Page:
As in Paganini’s case, it’s hard to classify genes as simply good or bad, because mutations are how we evolve. Microbes, too, can encourage or discourage species to reproduce. Viruses and bacteria transferred some of the coding into our DNA (viruses ~8%). Kean reminds readers that studying one’s own genetic traits doesn’t provide a certain glimpse into one’s fate. He worried about this since Parkinson’s disease runs in his family, but toward the end of the book he musters the courage to peek at the report and is relieved to see he doesn’t display the marker for Parkinson’s. However, even if he had, that wouldn’t mean he’d get it, so he chides himself for the irrationality of not wanting to look and for being so relieved after he did. All of us carry markers for many diseases we never contract. Regardless of what people inherit or experience, cells vary a lot, as the author illustrates detailing the medical history of Tsutomu Yamaguchi, a Mitsubishi employee who survived both the Hiroshima and Nagasaki attacks of 1945 and lived to old age because his cells repaired DNA well.  Whatever mutations he suffered were “silent,” occurred in unimportant stretches of DNA, or failed to disable key circuits.

The final chapters of the book cover the controversies surrounding the Human Genome Project, and genetic implications regarding race, gender and sexuality.  While it’s become fashionable in my own field of history to claim that race is purely sociological with no grounding in biology, Kean explains some overlap between geographic ethnicities and social racial constructs. Genetics, after all, dictates outward physical appearance, though that’s a tiny part of DNA. More importantly, ignoring race altogether could impede our study and treatment of ailments like cancer, diabetes and Crohn’s disease. In comparison to chimpanzees, though, humans don’t show much ethnic diversity, with the biggest variations among black populations in Sub-Saharan Africa. The rest of us (Whites, Asians, Hispanics, Middle Easterners, etc.) descend from African tribes that emigrated after the “Great Bottleneck,” an event that nearly wiped out humanity around seventy thousand years ago. DNA evidence confirms the bottleneck in human history, though it doesn’t provide any specific evidence concerning whether it was a singular catastrophe (like the Toba super-volcano in Indonesia) or spread out over thousands of years.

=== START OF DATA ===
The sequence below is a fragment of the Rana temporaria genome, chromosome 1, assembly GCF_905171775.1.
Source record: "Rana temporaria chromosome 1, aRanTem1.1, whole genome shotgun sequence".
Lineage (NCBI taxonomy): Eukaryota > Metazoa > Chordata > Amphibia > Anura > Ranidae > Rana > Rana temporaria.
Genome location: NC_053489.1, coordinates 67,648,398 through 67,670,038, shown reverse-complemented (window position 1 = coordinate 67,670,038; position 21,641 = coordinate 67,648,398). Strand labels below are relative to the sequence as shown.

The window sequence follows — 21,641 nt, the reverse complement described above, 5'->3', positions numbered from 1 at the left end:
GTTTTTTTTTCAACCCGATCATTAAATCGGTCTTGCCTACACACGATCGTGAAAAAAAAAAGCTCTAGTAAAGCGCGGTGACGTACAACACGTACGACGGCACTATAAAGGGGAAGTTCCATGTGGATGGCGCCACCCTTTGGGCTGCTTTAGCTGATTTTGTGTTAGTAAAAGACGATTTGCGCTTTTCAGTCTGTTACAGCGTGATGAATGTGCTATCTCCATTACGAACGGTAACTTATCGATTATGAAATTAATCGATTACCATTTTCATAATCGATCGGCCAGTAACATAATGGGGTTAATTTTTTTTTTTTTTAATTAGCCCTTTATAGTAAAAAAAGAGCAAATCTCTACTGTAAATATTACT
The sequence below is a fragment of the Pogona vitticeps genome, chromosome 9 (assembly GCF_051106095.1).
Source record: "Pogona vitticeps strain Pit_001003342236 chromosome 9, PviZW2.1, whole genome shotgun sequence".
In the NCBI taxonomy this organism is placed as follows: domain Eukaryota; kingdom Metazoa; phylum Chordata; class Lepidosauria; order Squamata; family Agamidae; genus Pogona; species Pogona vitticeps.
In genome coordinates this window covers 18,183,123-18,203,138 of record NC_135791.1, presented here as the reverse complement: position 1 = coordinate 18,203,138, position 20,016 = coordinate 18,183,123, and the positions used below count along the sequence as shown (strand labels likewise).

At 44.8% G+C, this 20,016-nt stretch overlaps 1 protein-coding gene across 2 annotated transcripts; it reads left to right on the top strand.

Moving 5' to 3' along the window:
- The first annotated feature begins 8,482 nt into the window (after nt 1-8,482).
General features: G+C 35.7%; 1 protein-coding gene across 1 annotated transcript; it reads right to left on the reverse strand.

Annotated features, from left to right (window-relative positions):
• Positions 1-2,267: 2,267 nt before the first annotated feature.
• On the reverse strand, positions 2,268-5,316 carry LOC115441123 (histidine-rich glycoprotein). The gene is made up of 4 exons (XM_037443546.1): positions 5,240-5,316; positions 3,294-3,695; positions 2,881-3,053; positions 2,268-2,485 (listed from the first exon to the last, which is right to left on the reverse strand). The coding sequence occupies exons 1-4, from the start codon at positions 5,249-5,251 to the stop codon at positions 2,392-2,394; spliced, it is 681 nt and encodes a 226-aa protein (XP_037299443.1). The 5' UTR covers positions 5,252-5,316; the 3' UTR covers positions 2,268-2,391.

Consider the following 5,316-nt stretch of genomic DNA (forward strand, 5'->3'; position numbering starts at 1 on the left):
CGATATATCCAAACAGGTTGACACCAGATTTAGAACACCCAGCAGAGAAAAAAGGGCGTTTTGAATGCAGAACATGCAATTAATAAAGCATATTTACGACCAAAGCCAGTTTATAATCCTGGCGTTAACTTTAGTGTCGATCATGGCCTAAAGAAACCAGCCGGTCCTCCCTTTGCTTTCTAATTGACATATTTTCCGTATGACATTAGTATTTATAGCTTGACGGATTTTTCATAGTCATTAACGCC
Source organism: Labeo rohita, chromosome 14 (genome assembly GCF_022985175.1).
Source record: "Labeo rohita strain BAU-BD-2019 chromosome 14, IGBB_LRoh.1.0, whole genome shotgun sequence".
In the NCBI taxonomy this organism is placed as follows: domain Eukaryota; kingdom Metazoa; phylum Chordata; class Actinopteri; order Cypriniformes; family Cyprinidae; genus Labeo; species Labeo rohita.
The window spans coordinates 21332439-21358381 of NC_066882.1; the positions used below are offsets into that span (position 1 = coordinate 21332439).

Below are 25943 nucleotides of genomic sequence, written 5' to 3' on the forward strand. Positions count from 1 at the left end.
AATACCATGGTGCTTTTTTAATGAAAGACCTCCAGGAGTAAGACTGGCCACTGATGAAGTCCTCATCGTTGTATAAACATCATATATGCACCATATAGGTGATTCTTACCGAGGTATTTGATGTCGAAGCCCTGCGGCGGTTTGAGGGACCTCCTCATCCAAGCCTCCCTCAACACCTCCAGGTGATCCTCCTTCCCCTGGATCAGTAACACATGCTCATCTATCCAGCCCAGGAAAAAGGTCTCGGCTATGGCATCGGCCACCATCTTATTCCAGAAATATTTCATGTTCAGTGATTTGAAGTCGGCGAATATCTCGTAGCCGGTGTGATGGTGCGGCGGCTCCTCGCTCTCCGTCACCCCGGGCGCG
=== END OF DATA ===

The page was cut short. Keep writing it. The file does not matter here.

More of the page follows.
Kean explains how the million-year fling between humans and chimpanzees never converged into a new species -- not because human brains are bigger, but rather because chimp sperm is so much stronger and faster that humans weren’t able to impact the chimp population. For the same reason, Soviet attempts to discredit Christianity by breeding “humanzee” slave-soldiers also failed. The humanzee work of Soviets and the American Association for the Advancement of Atheism provoked the ire of the KKK, who wrote letters discouraging such “devil’s work.” In my opinion, this was perhaps the only time in its 150-year history that the Klan was ever on the right side of an issue.
Violinist’s Thumb sets straight some misconceptions surrounding human cloning. Nature already provides clones in the form of identical twins. Yet, identical twins grow increasingly different over time because their life experiences vary. The “memory cache” of our experiences goes a long way toward determining our character. The same would be even truer of artificial clones, which is why they are neither anything to fear nor worth pursuing in the first place.

Even after our core DNA sequencing is set, we can influence our DNA’s impact on a few subsequent generations through epigenetics, which impacts how cells access, read and use DNA. An example would be traumatic stress brought on by a pregnant woman surviving something like the 9/11 attacks. Such an event could transform the way cells talk to DNA in her children or grandchildren, “etching a memory” not in terms of a graphic, visual image of the event, but in making her offspring more prone to anxiety and stress. Most epigenetic footprints are erased, though, when sperm meets egg. Historians used to think of evolutionary pioneer Jean-Baptiste Lamarck (1744-1829) as being entirely wrong that behavior or life experience could impact inheritance, but it turns out he was only about 99% wrong. Of course, Lamarck didn’t have any correct notion of how that process worked but, then again, Darwin didn’t know about DNA either. The difference is that Darwin knew what he didn’t know, whereas Lamarck filled in the unknown with fantastic theories. Kean describes epigenetics as cell software, with DNA genes acting as hardware.

While the book has good paintings and photos, more scientific illustrations would be helpful for DNA, RNA, proteins, chromosomes and the double helix. For that, I’d advise keeping Wikipedia handy as you read. While Francis Crick and James Watson are mentioned, their work on the double-helix isn’t prominently featured. That’s good in a way because it would be a shame to distill such an interesting story down to better-known figures. Kean’s latest work, The Tale of the Dueling Neurosurgeons (2014), forms a trilogy with Disappearing Spoon and Violinist’s Thumb, but let’s hope he doesn’t stop there.